I love to speak at events. In fact, speaker platforms are my favorite form of communication. I get to share my marketing knowledge with a captive audience while portraying my brand personality. In my opinion, there’s nothing more satisfying than a sea of nodding heads while I’m presenting. It is a sign that what I am saying is hopefully resonating, and the umpteen questions mean I sustained people’s interest and addressed their pain points. Compared to other forms of marketing communications, speaker platforms provide immediate feedback and reaction. That’s hard to beat!
Choosing the speaker topic is critical to a successful speaker opportunity, and this was the conundrum I recently faced when asked to speak at the TAG (Technology Association of Georgia) event. What would I talk about?
· I needed a topic that would appeal to the target audience of tech professionals in the room
· It had to be relevant and timely to capture and keep people’s interest
· The content had to address needs and pain points
· I wanted the topic to reflect my personal brand
· It also needed to be entertaining – at least to keep people interested
While working through this decision, it became clear that this was ‘Thought Leadership 101.’ I was tackling the items that we all try to overcome when wanting to be regarded as a thought leader. I, however, wanted to go beyond the topic of thought leadership and actually apply it to the people in the room – tech professionals. So, the topic became ‘How to be a thought leader in tech?’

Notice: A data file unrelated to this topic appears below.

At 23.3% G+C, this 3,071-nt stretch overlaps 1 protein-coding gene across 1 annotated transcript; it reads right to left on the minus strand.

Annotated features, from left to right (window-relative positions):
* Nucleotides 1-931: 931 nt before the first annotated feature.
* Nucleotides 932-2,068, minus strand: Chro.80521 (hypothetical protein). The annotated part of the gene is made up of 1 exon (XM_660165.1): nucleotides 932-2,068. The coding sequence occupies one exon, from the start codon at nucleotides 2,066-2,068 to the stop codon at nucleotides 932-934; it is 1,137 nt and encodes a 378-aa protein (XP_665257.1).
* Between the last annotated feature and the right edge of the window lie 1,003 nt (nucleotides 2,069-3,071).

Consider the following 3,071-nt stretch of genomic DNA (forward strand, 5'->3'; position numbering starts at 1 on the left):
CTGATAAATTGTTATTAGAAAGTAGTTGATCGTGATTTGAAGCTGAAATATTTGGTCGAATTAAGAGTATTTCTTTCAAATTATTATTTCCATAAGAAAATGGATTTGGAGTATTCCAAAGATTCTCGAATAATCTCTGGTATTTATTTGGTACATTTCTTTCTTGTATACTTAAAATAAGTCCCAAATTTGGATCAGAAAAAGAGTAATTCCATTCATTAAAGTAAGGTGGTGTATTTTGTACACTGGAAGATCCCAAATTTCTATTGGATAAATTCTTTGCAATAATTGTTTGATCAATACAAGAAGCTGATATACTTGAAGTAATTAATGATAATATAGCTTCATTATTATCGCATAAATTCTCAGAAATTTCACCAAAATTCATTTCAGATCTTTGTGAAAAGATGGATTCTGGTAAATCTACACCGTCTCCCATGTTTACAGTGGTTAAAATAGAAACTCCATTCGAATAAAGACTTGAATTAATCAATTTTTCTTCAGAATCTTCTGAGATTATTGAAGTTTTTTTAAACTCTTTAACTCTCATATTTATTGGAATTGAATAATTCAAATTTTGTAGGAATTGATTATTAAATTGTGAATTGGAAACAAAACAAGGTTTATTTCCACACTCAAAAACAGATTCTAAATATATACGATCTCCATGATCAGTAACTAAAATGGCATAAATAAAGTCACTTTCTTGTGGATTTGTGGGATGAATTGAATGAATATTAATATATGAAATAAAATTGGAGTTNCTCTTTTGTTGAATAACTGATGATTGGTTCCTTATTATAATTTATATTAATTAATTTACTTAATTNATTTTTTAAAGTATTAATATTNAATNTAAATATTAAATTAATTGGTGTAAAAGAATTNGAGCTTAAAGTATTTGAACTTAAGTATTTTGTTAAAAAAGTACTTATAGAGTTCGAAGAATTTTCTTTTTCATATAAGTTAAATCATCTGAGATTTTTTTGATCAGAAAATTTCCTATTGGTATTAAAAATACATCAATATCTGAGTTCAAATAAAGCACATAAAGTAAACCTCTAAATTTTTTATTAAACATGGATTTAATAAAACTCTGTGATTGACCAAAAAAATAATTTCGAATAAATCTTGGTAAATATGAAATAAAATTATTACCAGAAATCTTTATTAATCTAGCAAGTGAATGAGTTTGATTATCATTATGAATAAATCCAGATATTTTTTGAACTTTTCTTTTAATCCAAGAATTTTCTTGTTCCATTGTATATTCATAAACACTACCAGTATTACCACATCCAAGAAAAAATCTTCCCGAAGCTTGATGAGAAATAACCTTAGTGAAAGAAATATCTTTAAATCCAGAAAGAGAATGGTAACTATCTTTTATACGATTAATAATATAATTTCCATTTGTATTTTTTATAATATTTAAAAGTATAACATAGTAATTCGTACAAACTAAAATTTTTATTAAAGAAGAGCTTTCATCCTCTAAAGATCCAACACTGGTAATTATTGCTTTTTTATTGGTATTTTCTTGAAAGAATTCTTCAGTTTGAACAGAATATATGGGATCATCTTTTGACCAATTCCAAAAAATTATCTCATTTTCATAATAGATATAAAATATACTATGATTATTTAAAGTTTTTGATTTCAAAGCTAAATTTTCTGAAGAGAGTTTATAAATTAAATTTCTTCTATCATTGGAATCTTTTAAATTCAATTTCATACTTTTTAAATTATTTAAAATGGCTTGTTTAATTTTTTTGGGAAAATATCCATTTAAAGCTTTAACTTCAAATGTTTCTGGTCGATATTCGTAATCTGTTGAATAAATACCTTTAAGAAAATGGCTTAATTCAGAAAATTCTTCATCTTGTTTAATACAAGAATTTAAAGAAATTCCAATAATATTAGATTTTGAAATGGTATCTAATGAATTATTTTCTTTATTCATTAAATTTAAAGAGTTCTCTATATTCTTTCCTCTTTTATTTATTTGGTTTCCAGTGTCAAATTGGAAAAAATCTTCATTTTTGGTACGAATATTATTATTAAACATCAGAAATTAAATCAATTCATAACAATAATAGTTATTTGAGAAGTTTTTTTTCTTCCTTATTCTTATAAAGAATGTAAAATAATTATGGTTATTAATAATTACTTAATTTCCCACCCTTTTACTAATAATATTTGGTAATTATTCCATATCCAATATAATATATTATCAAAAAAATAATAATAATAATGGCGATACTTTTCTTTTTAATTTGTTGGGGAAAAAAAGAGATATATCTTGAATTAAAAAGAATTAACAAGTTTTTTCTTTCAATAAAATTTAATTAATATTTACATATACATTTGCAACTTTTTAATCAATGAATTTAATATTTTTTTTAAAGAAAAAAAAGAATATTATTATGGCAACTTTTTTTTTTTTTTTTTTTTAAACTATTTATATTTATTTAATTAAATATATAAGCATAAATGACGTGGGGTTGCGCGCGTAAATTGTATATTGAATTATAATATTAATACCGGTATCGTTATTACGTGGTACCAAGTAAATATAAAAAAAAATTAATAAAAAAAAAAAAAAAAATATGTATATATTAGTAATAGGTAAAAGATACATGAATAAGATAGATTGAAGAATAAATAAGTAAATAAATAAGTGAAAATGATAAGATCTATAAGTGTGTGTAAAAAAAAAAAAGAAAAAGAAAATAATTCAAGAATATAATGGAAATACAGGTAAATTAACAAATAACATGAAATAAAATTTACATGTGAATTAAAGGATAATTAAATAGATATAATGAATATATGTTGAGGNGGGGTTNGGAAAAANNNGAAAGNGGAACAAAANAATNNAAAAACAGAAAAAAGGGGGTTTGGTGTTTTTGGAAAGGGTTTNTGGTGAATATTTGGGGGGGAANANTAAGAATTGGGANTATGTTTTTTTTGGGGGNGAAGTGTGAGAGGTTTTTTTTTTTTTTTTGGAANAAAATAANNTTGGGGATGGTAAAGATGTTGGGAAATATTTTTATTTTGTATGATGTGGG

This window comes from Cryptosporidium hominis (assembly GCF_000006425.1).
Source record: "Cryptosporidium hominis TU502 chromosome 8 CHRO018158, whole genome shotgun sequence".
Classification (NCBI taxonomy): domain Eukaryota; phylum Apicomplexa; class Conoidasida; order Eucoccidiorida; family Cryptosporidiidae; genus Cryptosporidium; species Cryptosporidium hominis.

Rather than dive straight in, I chose to start with the basic principles of thought leadership.
Step 1. Subject Matter Expertise
You first need to decide on your subject matter expertise. What are you extremely passionate about, that you have knowledge on, and that other people will find interesting? What does the future look like in this market sector in two years, five years, and so on? For example, if you are aiming to be a subject matter expert on the Internet of Things (IoT), then voice your opinion on the impact IoT will have on the industry. Even better, try proving it with proprietary research. If you want to be a thought leader in tech, then you need to become a subject matter expert which is no easy undertaking.
Step 2. Credibility